Falling for the sports section

By Michael Zavala

My mind is blank.

Something is supposed to go here, but it is hard to tell what.
All I know is I do not want to write some sappy story about how
wonderful/frightening/bizarre it is to be graduating – no offense
to anyone blogging about graduation as he or she is reading
this.

At the same time, it is difficult to ignore the temptation of
leaving some big piece of myself on this page for someone to read
and then forget about in 10 minutes.

But what big piece could I possibly leave here?

My life is neither complex nor profound, and I have not done
much in my tenure as sports editor other than have fun every week
and write about people who are using their gifts to have fun.

The job sort of fell into my lap, if I am being honest. On my
first day at The Post, after all the stories I was interested in
were taken, all that was left was the women’s basketball beat and a
story about the Cal Poly Federal Credit Union.

The credit union serves an important function at Cal Poly, but
again, honestly speaking, I am making the same choice 10 times out
of 10.

From there, it snowballed into me becoming the sports editor.
Nothing special occurred; I was simply the only person writing
about sports who would also be around this year.

I guess that says a lot about me as a person. I do not take
myself very seriously.

Why should I?

My journalistic record is not too impressive. I wrote 94 sports
stories this year and received no awards, while my good friend Joe
Muldoon wrote two sports stories and won “Best Sports Story” at the
Southern California Excellence in Journalism Awards May 10 for his
piece on midnight soccer.

You tell me who the better sportswriter is.

In a way, I am not even the prototypical sports editor. The NBA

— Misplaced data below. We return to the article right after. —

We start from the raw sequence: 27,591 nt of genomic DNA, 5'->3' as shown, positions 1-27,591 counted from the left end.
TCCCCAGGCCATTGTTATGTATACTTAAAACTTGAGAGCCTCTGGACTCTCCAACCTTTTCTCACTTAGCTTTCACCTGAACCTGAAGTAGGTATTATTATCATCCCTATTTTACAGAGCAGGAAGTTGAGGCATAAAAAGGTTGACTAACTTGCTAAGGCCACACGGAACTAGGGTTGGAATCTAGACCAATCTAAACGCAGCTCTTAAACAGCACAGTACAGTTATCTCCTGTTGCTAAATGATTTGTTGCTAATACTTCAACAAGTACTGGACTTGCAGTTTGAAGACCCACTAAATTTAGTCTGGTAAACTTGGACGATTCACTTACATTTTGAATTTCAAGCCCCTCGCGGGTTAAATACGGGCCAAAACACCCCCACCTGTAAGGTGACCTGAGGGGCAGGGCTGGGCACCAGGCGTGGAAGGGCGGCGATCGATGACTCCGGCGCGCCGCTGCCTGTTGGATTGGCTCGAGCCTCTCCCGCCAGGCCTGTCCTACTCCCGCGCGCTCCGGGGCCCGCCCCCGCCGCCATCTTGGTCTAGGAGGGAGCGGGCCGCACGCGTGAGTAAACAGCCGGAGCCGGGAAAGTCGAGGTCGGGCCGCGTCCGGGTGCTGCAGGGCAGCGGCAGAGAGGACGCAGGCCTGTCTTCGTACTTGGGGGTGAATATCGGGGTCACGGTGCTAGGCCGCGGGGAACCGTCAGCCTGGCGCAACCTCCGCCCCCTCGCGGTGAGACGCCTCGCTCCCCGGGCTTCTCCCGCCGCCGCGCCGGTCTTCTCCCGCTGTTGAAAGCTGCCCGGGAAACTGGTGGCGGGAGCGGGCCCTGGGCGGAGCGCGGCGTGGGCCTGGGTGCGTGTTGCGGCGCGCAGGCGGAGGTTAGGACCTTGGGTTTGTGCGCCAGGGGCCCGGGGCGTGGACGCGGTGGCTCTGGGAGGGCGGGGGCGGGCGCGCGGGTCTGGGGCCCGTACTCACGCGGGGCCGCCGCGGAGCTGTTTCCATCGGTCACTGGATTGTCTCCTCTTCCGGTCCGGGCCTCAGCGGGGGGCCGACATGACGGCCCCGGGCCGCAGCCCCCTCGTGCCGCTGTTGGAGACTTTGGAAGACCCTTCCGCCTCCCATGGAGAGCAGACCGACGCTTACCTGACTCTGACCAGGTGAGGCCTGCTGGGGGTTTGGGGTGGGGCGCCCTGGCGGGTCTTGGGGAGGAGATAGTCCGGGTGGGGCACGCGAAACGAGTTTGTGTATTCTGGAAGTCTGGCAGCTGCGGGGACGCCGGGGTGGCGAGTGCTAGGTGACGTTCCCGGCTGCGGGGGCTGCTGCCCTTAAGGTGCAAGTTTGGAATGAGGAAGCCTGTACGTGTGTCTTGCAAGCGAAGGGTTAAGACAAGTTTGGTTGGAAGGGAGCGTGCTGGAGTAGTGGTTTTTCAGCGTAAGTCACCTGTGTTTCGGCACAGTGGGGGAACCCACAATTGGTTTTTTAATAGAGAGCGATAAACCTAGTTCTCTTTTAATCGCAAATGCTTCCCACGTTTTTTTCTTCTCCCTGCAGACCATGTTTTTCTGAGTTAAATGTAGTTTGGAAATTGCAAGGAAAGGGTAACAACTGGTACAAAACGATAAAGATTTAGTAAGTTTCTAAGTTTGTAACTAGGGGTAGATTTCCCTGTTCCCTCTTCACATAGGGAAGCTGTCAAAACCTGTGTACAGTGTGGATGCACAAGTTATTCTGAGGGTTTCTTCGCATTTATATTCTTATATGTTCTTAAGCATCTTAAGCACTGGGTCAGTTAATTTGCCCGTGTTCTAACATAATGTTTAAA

is the only league I follow with any regularity.

Outside of the sports page, I am basically a big geek.

My Saturday night was spent playing “Super Smash Bros. Brawl”
and making filthy jokes with high school friends I had not seen in
months.

Sunday morning I correctly guessed my brother’s place in the
video game “Phoenix Wright: Ace Attorney – Trials and Tribulations”
based solely on the in-game music.

Whenever time travel is used anywhere in fiction, no matter how
bad it is, it is practically Christmas for me.

Sports ability, on the other hand, is not really in my blood.
The only team I ever played on was my high school’s junior varsity
tennis team.

When we play football during breaks at The Post, I am a
possession receiver at best, and that is with our editor-in-chief
Ashley Schofield on our team.

Becoming The Post’s sports editor was not a part of my plan.

There was never any indication that I even had a plan, actually.
I just wanted to write because that is the only thing I can see
myself doing for the rest of my life.

Sports writing has been an experience, though.

I had never done it before I came to The Post, and I am glad I
devoted my time to it.

Through it, I became connected to the campus, and week after
week I spoke with some of the happiest, most humble people I will
ever have the pleasure of meeting.

I am not great with endings, so in my place, the great Edward R.
Murrow will provide a salutation to live by.

Good night, and good luck.

Falling for the sports section

Allen Chen/Poly Post

Falling for the sports section

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